M
Mr Spookydoom

Regarding the finished sword script

So I've been trying for a few hours to come up with my own verison of the sword script before even looking at the finished code as reference or a solution but I had trouble with the order of the commands going into physics process. So after looking at the finished script I was wondering something about the construction of _physics_process() in this case.

If I undersatand this correctly by now - every action that has to be evaluated on every frame has to go into physics process (or _process() for non physics things) somehow, right? Either directly or via separate function that is then called each frame in _phyiscs_process, like the rotate_towards() function in the script.

The problem is that we have to make sure that only a selected set of these commands necessarily need to be executed at a time.

So in other words we are trying to create a cascade of states in _physics_process that evaluates only the part we currently need to evaluate at each given frame, right? Basically a state machine.

if not _target:
return

basicaly is the overall gatekeeper. If there is no target _physics process will be skipped alltogether this frame.

Then everything below that, not sitting in an if-statement is code that will always be evaluated, no matter what other condisions apply, as long as there is a _target present.

func _physics_process(delta: float) -> void:
[...]
_rotate_towards(_target.global_position, 1)
_line_of_sight.cast_to = _target.global_position - global_position

Everything in the if-statements then cascades down to the various stages of what the mob does when the player gets close or into attack range. The outer if-statments differentiates between detection_area and attack_area, the if statements in attack_range differentiate between attacking and preparing the next attack

func _physics_process(delta: float) -> void:
[...]
if _target_within_range:
if _is_in_attack_state:
_velocity = attack_speed * _charge_direction
_velocity = move_and_slide(_velocity)
else:
orbit_target()
_prepare_to_attack()
else:
follow(_target.global_position)

Did I understand that right?

And is this way of thinking a good way to approach constructing code when there isn't a solution to the problem for refrence or to copy from?

Is it OK to nest several if-statements into each other or is there a better way?
I assume at some point this could get quite heavy for more complex decision trees and being evaluated on every frame on possibly many mobs at once?

  • Nathan Lovato replied

    You got everything right! I would just nuance the part about process vs physics process.

    You want every motion that involves physics to be in physics process so that areas and bodies synchronize with the rest of physics in your game.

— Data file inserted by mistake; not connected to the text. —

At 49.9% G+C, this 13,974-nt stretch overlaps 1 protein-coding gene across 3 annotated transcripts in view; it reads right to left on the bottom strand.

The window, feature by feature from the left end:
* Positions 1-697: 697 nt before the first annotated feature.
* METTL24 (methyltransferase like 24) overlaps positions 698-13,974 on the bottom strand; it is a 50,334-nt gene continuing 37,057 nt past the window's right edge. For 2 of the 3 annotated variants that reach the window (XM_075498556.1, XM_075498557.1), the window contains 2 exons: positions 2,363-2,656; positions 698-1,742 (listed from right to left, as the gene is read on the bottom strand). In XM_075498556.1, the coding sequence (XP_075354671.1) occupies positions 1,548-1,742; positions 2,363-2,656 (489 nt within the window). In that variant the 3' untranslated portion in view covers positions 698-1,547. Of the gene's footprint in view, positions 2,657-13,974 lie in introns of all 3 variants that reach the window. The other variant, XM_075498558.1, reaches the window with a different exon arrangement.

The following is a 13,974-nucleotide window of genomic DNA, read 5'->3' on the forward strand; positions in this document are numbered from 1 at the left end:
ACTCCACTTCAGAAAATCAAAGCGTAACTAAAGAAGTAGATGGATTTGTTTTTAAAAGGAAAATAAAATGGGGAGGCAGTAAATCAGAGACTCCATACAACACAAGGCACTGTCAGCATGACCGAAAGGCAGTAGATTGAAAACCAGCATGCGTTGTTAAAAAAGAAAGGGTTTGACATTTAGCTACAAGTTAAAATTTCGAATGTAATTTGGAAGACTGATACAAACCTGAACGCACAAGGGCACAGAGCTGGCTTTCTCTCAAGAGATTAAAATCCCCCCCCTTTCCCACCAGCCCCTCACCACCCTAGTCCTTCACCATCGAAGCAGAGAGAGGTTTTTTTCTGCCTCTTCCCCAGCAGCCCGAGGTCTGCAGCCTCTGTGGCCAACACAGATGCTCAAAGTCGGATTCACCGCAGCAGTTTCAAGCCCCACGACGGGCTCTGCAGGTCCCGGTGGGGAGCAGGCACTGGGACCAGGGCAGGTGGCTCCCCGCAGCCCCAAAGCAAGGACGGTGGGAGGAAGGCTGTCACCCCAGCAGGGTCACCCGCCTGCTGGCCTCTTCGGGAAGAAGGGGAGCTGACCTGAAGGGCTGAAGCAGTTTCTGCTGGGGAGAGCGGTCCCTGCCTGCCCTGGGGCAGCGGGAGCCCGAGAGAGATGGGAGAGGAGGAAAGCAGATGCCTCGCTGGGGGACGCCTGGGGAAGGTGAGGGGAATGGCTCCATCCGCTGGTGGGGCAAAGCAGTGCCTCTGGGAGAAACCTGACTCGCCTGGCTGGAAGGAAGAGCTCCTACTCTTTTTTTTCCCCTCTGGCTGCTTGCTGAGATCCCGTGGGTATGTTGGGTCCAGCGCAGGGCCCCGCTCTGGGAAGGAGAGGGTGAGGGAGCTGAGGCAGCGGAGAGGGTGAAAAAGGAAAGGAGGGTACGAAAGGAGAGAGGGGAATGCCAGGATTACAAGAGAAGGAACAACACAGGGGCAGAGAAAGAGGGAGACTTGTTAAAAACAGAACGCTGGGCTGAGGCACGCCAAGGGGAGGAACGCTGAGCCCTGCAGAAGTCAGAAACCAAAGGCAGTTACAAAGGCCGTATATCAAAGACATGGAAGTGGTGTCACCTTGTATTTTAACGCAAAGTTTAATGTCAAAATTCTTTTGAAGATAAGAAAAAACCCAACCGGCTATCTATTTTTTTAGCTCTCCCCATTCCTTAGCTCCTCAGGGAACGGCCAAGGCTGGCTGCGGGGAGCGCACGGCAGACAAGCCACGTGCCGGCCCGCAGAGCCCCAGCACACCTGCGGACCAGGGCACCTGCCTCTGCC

But then you can also run animation and other update code in physics process just to keep your mobs codes in one place. You don't have to play sound or animations or other things in process, that's handled for you by the engine.

    Is it OK to nest several if-statements into each other or is there a better way?
    I assume at some point this could get quite heavy for more complex decision trees and being evaluated on every frame on possibly many mobs at once?

    First, the performance is not much of a concern here. It's more things like running heavy algorithms written in GDScript that would be your first bottleneck.

    It is completely okay to nest if statements until it gets in your way.

    The more complex your a mob gets, the more you want to reuse code, and the more you will need a more flexible way to code AIs.

    The most common tool for that in games is using a Finite State Machine, which allows you to get rid of all those booleans.

    Then, there are behavior trees that are much more complex and mostly for larger games with complex AI agents. Behavior trees are especially good for code reuse and offer you a high-level framework to quickly design different complex AIs.

    What you gain in flexibility you generally pay in extra code and maintenance. Behavior trees add a lot of code and complexity to your project. State machines are reasonably easy but still require more code and maintenance than a plain physics process function.

    To learn more, you can check out our guide on state machines: https://www.gdquest.com/tutorial/godot/design-patterns/finite-state-machine/

    It's not as beginner-friendly as this course but you seem to be pretty comfortable already so hopefully it should make sense to you.

    2 loves
  • M
    Mr Spookydoom replied

    That's pretty awesome. Thanks :D
    I think I will have to go through this over the weekend when my brain is working a little better but I was wondering how to create an actual FSM in Godot. ^^